Pizza – How to Achieve a Wood Burning Oven Effect at Home

    Published: 06-16-2009
    Views: 85,222
    Pizza expert Ruth Gresser demonstrates how to make a pizza at home with a wood burning oven effect.

    Ruth Gresser

    Owner and chef Ruth Gresser grew up cooking with her mother, who owned a catering business in Baltimore, Md. Ms. Gresser cooked her way through Grinnell College in Iowa before moving to San Francisco, where she cooked for several years at Friends a Cafe and at Le Trou Robert. In 1987, she graduated summa cum laude from Madeleine Kamman's Classical and Modern French Cooking School in Glen, NH. She then moved to Washington, DC, where she has helped open four popular restaurants: Pizzeria Paradiso Dupont Circle, Pizzeria Paradiso Georgetown, Blue Plate and Obelisk. Ms. Gresser has been the recipient of numerous awards and distinctions, including the Women's Chefs and Restaurateurs Madeleine Kamman Scholarship and a guest chef appearance at Alice Waters' renowned Chez Panisse in Berkeley, CA. She has also been profiled in The Washington Post Magazine, The Washington Business Journal and by Georgetown University Television. Ms. Gresser has been a chef demonstrator, contributor and panelist for The Smithsonian Institution and for FreshFarm Markets in Washington, DC. She is a member of Les Dames d'Escoffier and Women Chefs and Restaurateurs.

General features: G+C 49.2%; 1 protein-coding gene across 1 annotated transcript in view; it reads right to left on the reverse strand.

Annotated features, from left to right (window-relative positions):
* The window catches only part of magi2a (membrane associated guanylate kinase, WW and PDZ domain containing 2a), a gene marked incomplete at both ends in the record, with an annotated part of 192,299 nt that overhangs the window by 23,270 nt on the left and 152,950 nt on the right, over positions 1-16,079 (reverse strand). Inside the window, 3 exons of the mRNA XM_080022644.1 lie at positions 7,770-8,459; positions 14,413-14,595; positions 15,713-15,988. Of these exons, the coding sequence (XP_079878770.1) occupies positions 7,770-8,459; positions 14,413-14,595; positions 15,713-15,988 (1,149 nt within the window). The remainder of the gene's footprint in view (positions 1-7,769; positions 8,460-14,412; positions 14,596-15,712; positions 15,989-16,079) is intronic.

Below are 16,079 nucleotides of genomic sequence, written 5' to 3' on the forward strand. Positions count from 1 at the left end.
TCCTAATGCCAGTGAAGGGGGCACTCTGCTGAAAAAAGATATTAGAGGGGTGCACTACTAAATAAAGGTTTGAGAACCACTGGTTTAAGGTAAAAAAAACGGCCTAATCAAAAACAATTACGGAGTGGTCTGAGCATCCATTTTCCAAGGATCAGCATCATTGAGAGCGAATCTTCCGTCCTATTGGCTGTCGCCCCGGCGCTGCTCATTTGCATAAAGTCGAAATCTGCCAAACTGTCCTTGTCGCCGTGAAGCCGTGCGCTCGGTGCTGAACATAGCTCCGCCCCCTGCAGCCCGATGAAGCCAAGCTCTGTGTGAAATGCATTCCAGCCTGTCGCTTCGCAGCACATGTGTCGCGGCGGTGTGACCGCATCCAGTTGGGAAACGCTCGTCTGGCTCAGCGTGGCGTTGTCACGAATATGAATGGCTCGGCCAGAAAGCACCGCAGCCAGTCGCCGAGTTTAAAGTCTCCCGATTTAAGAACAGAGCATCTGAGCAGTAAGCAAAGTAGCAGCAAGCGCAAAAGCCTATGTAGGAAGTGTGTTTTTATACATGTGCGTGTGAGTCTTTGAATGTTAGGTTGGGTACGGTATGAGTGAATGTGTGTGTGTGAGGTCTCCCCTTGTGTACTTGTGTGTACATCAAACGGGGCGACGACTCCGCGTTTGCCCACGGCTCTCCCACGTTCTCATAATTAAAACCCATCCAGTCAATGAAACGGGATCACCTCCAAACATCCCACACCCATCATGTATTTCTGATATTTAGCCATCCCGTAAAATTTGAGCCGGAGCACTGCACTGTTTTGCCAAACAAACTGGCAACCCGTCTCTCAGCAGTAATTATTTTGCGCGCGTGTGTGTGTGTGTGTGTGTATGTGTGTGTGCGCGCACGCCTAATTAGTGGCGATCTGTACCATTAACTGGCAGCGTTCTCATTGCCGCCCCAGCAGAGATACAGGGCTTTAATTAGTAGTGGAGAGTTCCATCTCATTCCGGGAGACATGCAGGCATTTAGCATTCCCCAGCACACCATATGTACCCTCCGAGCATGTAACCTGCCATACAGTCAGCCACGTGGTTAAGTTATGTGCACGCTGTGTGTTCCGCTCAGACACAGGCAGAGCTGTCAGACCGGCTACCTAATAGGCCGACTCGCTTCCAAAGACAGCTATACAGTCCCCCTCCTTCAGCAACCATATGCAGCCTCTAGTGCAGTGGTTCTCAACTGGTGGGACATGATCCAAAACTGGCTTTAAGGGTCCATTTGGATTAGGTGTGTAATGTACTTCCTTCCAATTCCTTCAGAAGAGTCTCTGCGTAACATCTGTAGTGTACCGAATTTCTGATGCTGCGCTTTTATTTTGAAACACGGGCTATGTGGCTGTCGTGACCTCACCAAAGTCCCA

Hi, I am Ruth Gresser from Pizzeria Paradiso, we have been making pizza today, and now it's time to put them in the oven. I am going to show you how to bake the pizza in our wood burning oven here at the restaurant. Obviously, not everyone has a wood burning oven at home, so, let me just talk about the difference between the two ovens. First of all, to stimulate the wood burning oven what I would suggest you do is turn your oven and make it as hot as you can get it. If it goes to 450, put it at 450, if it goes to 550, put it at 550. The closest thing that I have done to replicate the wood burning oven at home is I have a gas oven that has a broiler below the oven itself, and I actually turn my oven to broil. Because the broiler setting keeps the gas fire on the entire time that the pizza is cooked, the oven gets even hotter than it might if you were to set it at a particular temperature, because your oven will naturally turn off when it reaches that temperature. The temperature in the wood burning oven is -- we try to keep it around 650, so the pizza is cooked very quickly, because the fire is actually right in the oven, next to the pizzas as they're cooking, and the oven itself gets very hot. We cook it right on the surface of the oven where the fire is also sitting. So, the pizza in this oven is cooked from below, from being on the floor of the oven, and also cooked from the heat thats maintained within the oven. To replicate that at home, I would take a flat baking pan and put it in your oven and preheat the oven with the pan in it. If you have a pizza stone, you can use a pizza stone as well. Thats why I have had you make your pizza on the peel, so that when you are putting the pizza into the oven, you are actually putting it onto the surface, onto the baking surface, rather than making the pizza on the pan, which is then cold, and putting a cold pan into the oven. So, that's as I said the best way to replicate this kind of cooking atmosphere. So, the thing to keep in mind when you are putting the pizza in the oven is that you want it to come off of this peel. So, you need to make sure that the pizza isn't stuck. We have put flour on the peel, underneath the dough, and again, if you just shake the peel slightly to make sure that the pizza itself moves, then you know that when you go to put it in the oven it will stay in the oven and the peel will come out. So, what you are going to do is you are going to take the tip of your peel and put the tip of your peel just past where you want the pizza to land, because what you are going to do is you are going to pull out the peel, and the pizza is basically going to drop onto the surface, of either your cooking pan in your oven, or the floor of my oven right here. So, I am going to put the pizza peel just inside the oven. I have the tip of the pizza peel on the floor of the oven, and I am going to make sure my pizza is loose, and then I am just going to pull the peel out, and as I said, the pizza stays in the oven.